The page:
instrumental and generally soothing,
in keeping with its classical
category, but at times extends more
into its jazz and Irish influences and
becomes quite exciting. A galloping
beat is pound out oh the bodhran,
while the flute, guitar, and
sometimes violin, race across the
Irish countryside, utilizing tempo
drop-offs and momentary lulls to
make the swifter sections more

prominent.
The most dynamic song on the
LP is a cover of Van MorrisonI's
"Moondance," a fast paced tune in
which Puck Fair makes use of even
a piano to more clearly demonstrate
its jazzy approach to music. On the
other end of the speed spectrum is
"The Cur," a slow, melodic song
which begins with a flute solo intro,
progresses into drums and piano, and
becomes one of the most beautiful
songs on the album.
Take a flutist experienced equally
in jazz, classics, and Irish music, add
to him a percussionist of the ancient
art of the bodhran, and you have,
Puck Fair. A fantastic concept.
-Robert Flaggert

Pozzi*'s prints are incomplete

By Avra Kouffman
In the early 1960s, Italian artist
Lucio Pozzi immigrated to the
United States. He b e g a n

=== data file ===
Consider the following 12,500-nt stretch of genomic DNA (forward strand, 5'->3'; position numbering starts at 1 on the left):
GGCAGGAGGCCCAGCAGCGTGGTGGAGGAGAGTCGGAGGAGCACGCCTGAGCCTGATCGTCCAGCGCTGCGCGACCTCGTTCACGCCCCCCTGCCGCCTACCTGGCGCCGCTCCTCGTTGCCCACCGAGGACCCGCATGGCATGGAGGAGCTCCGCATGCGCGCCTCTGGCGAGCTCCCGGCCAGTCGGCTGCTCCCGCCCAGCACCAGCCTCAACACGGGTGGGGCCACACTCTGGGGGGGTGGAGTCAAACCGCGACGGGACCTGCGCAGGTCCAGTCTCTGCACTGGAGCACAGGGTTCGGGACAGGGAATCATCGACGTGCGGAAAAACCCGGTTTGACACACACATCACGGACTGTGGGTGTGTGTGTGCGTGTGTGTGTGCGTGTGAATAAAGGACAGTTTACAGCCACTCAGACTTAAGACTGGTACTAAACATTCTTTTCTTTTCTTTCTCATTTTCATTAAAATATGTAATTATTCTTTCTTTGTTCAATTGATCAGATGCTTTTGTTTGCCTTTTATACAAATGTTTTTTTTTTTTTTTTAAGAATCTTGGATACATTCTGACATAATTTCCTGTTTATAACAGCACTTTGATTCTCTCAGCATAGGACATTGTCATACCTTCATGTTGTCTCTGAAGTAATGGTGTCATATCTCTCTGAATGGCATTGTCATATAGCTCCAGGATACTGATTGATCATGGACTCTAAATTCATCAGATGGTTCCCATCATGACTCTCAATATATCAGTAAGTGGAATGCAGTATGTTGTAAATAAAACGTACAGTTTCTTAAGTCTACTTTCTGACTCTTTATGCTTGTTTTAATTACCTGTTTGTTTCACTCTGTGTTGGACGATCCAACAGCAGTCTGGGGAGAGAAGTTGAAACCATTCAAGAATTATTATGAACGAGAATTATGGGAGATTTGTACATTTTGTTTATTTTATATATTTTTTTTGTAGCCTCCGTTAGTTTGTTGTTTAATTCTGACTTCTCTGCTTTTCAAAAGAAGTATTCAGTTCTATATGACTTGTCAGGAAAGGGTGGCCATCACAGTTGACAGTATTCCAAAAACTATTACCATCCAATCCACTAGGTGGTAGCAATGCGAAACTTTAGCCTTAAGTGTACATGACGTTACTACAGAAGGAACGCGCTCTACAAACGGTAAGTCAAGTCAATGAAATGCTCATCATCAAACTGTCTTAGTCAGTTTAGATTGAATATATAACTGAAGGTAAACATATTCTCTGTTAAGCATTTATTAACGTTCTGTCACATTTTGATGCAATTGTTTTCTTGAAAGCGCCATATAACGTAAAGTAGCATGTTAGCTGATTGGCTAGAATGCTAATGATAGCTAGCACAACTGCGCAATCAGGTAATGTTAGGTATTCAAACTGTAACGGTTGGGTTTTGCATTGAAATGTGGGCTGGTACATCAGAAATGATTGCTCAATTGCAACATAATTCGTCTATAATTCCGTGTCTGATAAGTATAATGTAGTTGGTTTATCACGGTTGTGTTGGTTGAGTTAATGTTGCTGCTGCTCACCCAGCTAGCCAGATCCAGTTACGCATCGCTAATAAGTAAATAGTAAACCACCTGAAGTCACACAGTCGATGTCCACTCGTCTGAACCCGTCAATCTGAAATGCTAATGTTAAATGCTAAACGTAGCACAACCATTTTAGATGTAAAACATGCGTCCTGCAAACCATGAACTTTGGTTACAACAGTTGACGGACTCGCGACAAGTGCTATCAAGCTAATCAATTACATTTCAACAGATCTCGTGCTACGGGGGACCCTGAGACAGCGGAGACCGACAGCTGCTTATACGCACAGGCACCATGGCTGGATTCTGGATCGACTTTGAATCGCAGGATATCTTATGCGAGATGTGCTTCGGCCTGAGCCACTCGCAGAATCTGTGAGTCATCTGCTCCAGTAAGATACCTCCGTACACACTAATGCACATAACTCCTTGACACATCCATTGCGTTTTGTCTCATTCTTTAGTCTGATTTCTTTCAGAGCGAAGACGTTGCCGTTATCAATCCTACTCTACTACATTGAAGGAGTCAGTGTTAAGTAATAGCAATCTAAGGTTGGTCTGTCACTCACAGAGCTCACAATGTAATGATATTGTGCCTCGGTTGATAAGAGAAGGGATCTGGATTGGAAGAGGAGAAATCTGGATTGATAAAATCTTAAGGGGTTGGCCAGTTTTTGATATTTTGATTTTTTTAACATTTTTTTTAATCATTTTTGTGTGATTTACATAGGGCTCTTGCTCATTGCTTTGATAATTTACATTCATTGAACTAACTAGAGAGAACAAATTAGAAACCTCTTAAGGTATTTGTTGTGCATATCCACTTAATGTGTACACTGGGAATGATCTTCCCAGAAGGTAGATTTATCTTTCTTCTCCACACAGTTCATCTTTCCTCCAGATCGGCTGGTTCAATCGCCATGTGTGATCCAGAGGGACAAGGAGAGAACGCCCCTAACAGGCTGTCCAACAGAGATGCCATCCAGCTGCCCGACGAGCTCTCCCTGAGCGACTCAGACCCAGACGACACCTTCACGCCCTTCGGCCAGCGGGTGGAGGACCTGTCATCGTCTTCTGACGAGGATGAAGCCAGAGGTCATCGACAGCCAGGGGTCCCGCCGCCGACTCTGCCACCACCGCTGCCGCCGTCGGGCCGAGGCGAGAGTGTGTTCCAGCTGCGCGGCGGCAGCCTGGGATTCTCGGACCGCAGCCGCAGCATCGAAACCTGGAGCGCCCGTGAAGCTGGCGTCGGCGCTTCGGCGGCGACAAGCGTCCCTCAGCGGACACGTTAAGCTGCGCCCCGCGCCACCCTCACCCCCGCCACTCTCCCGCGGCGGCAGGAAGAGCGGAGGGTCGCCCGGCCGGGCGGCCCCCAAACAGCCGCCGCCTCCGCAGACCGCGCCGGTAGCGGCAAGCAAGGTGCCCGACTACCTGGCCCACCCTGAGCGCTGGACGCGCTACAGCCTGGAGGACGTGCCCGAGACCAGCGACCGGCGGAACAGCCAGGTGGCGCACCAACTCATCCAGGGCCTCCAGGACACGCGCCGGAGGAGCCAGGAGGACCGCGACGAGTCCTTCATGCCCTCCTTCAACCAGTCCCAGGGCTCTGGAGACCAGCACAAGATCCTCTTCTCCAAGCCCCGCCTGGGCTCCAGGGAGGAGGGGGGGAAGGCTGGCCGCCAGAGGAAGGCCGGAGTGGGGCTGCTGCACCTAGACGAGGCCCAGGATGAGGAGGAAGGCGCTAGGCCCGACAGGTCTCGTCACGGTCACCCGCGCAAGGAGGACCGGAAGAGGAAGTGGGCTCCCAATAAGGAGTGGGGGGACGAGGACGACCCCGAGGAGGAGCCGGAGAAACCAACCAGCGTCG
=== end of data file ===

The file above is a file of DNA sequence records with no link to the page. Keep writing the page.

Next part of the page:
experimenting with different art
forms and managed to establish a
considerable national reputation.
During the Vietnam era, Pozzi, a
leftist, produced politically
motivated performance pieces. His
return to visual art inspired one-
man exhibitions throughout Europe
and the U.S.
Pozzi has created some very
powerful art in the past. His
paintings of the past decade form an
impressive body of'wok. Recent
canvases such as "The Universal
Valet" and "Orpheus Remembered"
demonstrate inventive composition
and potent use of color, reminiscent
of both Kandinsky and Chagall.

For his Ann Arbor show,
however, Pozzi has abandoned
painting for yet another medium:
monoprinting. 24 of his
monoprints are currently on
display at the Alice Simsar Gallery
on North Main Street. To make
these prints, the artist etches a
design onto a metal plate, applies
ink and then prints the design on
paper, afterwards adding oil or chine
colle. Most of the pieces in the
show are made from a combination
of etchings and oils, and all range
between $1-$2,000 in price.
Pozzi's monoprints evoke
mixed reactions. A few of them,
notably "Mombase," "Miltiades,"
and "Garce" are lovely. Two of
these feature striking black and
yellow color schemes. Many of the
prints are vibrant and colorful, but
others are lacklustre and amateurish.

A few pieces succeed in diverting
the viewer's attention momentarily,
but they cannot sustain it. In
general, the works lack depth.
The faults in this exhibit may
lie partly with its m e d i u m;
monoprinting is a notoriously
difficult and tedious process. It is
not easy to obtain outstanding
results. Nevertheless, more is to be
expected from an artist of Pozzi's
stature. Not all the work in the
show stands on its own, and when
compared with Pozzi's past work, I
the exhibit is a peculiar
disappointment.
L U CI O P O ZZI :
MONOPRINTS will be shown at
the Alice Simsar Gallery, 301 N.
Main Street, until October 14.
Gallery hours are Tuesday-Saturday,
10 a.m.-5:30 p.m.

I
6